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The Blackwood Family background, Isabel Blackwood - 1900
The following is a transcription of a booklet prepared by Isabel C. Blackwood around 1900, found in the library of the Society of Genealogists, London. She wrote the booklet in response to a non-fiction book written on the House of Blackwood by Scottish novelist Margaret (Wilson) Oliphant (1828-1897), completed just before the death of the latter. Oliphant produced more than 100 novels -- several of which were serialized in Blackwood's Magazine -- almost 30 works of non-fiction, and more than 200 articles for Blackwood's during a writing career that spanned half a century.
THE EARLY HOUSE OF BLACKWOOD.
Mrs. OLIPHANT in her able and loving memories of "The Publishing House of Blackwood " is hazy - decidedly hazy - regarding its forbears and their history, merely hinting at Adam the Scholar, and at a great loss which the family sustained by the Darien Scheme.
We must go back 516 years to find the first mention Blackwoods in Scotland. In the "Calendar of Documents Relating to Scotland," Vol. iv,> No. 329, we find that on 30th December 1384 the Mayor of London was ordered to discharge from prison one "Robert Blackwood, a native of Scotland." This was in the reign of Richard II, about the time when the French and Scotch made a raid into England, so that Robert Blackwood was most likely a prisoner of war.
As to the part of Scotland from which the Blackwood family sprang, that is unknown; but family tradition points to Fife, though Kinross-shire is also mentioned in connection with them. In the old Churchyard of Tullibole, which lies at the top of Tullibole Castle Garden in Kinross-shire, are the graves of many Blackwoods, as recorded on their tombstones, though tradition is dumb regarding them. It will be observed that all down the family line the names are the same - Robert, William, Adam, John, occurring constantly.
The next information we get about the Blackwoods is in 1420, and is from Paris. It is contained in an old MS. called "Armorial de Berry", which is in the Bibliotheque Nationale, Paris, and consists of a collection of arms made by Berry, King of Arms, about 1420-55. Here the Blackwood coat-of-arms is described as being, gules, on chief argent, a crescent and a mullet of the first. This coat-of-arms is not identical with that to be found upon the tombstones of John Blackwood of Bangor, Co. Down, and his descendants, but it is certainly suggestive of it.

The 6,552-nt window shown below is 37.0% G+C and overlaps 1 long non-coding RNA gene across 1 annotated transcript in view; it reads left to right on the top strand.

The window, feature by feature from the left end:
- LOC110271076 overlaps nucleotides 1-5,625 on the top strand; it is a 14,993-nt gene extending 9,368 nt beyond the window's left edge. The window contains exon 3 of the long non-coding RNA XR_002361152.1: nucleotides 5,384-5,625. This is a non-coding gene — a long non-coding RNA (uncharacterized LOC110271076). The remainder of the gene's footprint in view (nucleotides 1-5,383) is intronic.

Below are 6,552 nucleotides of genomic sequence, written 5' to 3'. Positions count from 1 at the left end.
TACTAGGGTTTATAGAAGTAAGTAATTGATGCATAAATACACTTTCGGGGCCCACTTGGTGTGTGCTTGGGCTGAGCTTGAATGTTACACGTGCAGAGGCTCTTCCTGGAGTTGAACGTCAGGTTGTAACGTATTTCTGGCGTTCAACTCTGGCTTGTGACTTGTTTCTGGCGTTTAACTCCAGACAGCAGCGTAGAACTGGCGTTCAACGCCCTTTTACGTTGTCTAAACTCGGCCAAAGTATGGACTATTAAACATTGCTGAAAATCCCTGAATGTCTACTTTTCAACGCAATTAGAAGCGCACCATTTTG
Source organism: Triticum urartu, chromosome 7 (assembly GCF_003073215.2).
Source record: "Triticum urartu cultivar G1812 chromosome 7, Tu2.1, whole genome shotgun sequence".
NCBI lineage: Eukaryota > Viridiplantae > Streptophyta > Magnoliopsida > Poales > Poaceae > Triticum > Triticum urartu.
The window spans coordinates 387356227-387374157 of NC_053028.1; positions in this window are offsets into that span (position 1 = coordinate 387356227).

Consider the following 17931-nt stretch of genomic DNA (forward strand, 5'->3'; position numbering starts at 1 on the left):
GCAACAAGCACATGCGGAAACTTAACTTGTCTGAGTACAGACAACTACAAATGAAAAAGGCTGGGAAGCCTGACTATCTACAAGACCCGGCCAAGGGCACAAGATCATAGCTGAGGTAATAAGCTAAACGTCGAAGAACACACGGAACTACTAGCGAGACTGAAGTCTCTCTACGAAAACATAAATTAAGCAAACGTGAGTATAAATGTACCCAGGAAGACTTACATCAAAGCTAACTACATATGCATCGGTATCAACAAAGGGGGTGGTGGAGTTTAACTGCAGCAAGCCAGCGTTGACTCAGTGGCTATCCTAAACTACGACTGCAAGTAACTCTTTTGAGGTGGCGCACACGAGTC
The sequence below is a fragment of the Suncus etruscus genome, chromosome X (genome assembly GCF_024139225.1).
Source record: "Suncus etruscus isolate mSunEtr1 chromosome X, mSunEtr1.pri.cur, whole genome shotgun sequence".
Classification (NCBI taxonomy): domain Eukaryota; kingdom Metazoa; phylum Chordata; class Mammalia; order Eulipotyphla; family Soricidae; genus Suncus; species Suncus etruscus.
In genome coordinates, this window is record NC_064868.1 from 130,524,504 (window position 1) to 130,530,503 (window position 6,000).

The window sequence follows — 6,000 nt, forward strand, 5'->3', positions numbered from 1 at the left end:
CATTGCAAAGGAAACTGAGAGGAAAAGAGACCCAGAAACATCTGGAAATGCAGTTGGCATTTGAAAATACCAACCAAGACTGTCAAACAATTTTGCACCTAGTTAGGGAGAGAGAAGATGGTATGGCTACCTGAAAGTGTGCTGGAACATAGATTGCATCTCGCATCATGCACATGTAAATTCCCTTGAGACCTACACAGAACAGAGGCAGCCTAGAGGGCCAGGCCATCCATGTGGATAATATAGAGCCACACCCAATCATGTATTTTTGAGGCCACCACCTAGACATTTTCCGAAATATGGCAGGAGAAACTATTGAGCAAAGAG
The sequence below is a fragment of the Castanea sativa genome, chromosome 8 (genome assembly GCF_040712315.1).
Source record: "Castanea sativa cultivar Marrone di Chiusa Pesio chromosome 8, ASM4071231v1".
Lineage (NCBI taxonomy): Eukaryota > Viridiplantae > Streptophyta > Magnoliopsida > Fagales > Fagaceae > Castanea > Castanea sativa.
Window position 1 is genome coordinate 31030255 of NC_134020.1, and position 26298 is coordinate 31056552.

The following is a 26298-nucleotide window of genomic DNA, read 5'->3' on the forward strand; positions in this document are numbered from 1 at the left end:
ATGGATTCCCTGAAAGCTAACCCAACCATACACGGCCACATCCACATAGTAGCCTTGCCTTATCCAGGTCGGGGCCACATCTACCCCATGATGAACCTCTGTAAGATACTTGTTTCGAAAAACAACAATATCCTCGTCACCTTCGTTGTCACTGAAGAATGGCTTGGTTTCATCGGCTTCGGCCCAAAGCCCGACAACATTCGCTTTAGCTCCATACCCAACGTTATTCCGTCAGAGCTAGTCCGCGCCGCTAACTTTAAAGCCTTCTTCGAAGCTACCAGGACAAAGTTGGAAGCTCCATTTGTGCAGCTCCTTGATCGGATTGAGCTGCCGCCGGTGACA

I may, perhaps, here mention that in the MS. of Robert Forman, date 1560-66, in the Lyon Office, Edinburgh (which is sometimes, but erroneously, styled "The Workman MS "), the arms of Blackwood are thus described - Argent and saltier and chief sable, the latter charged with three oak leaves, or. Crest, rays of the Sun, p.m. This coat-of-arms was recorded in the Lyon Office in 1704, for Robert Blackwood, Dean of Guild, with the addition of a mascle gules for difference. It was used by his descendants, the Pitreavie Blackwoods; but it is most probably an incorrect one, as a saltire and chief almost invariably betokens an Annandale origin and it may be worth noting that this coat-of-arms is the same as the old Johnstone coat, except that they carried cushions argent instead of the leave of the chief. It is just possible that a wrong name had been put above it (which occasionally occurs in the MS).
Sir Robert Forman, or whomsoever compiled the MS. of 1560, may have made a mistake about the arms and the Lyon Office, in 1704, relied upon Forman being right and perpetuated the mistake in assigning these arms to Robert Blackwood, Dean of Guild. Therefore, as far as we see the coat-of-arms borne by Lord Dufferin and Ava, the present descendant of John Blackwood of Bangor, is the correct one.
Another mention of the Blackwood arms is found in a MS. styled "Gentlemen's Arms", collected about 1640 and which is in the Lyon Office, Edinburgh. The arms are thus described as "Argent, a fess Azure between a crescent and a mullet of the last in chief, and a mascle gules in base". William Blackwood, Vicar of Duddingston in 1584, bore this coat-of-arms on a seal, with the crescent and mullet transposed. The seal of the vicar of Duddingston is in "Laing's Seals", Vol. ii. Now we go back, and find Blackwoods living at Dunfermline, which Mrs. Oliphant calls, "that regal seat of the Scottish kings". One of the family, William Blackwood, who is described in old records as having been descended from an ancient and respectable family, was slain in battle - most probably the Battle of Pinkie, in the year 1547 - before his eldest son Adam was ten years old. Grief at her husband's death killed his wife, Helen Reid; and their three orphan boys - Adam, Henry, and George - were adopted and brought up by their grand-uncle, Robert Reid, Bishop of Orkney. Adam was sent by his uncle to Paris to finish his education and eventually he and his two brothers settled there.
Shortly before the Bishop's death Adam returned to Scotland, but ultimately went back to Paris where Mary Queen of Scots, then at the Court of France, gave him her support. He afterwards became her Councillor and friend, and a great and learned man. Adam's first work "De Vinculo et Imperii Libri Duo", was written in Paris in the year 1575. His next work, "Martyre de Marie Stuart Reyne d'Ecosse," on the unjust execution of his patron, Mary Queen of Scots, was written in Antwerp in 1588. Of Mary's cousin and enemy he thus writes - "Elizabeth tendra Vade, Jezebel tetra".
Adam lived for many years, at Poitiers, near Paris, where he died in the year 1623. He was buried in the Church of St. Parcharius there with great pomp, and a magnificent marble monument, bearing the following inscription, was raised to his memory: "Nobilis Scotus inclytorum majorum, in Caledonia natus". Adam has been described as a civilian, a poet, and a Divine, as well as a great and good man. He left four sons and seven daughters, the last male descendant of whom died in 1776.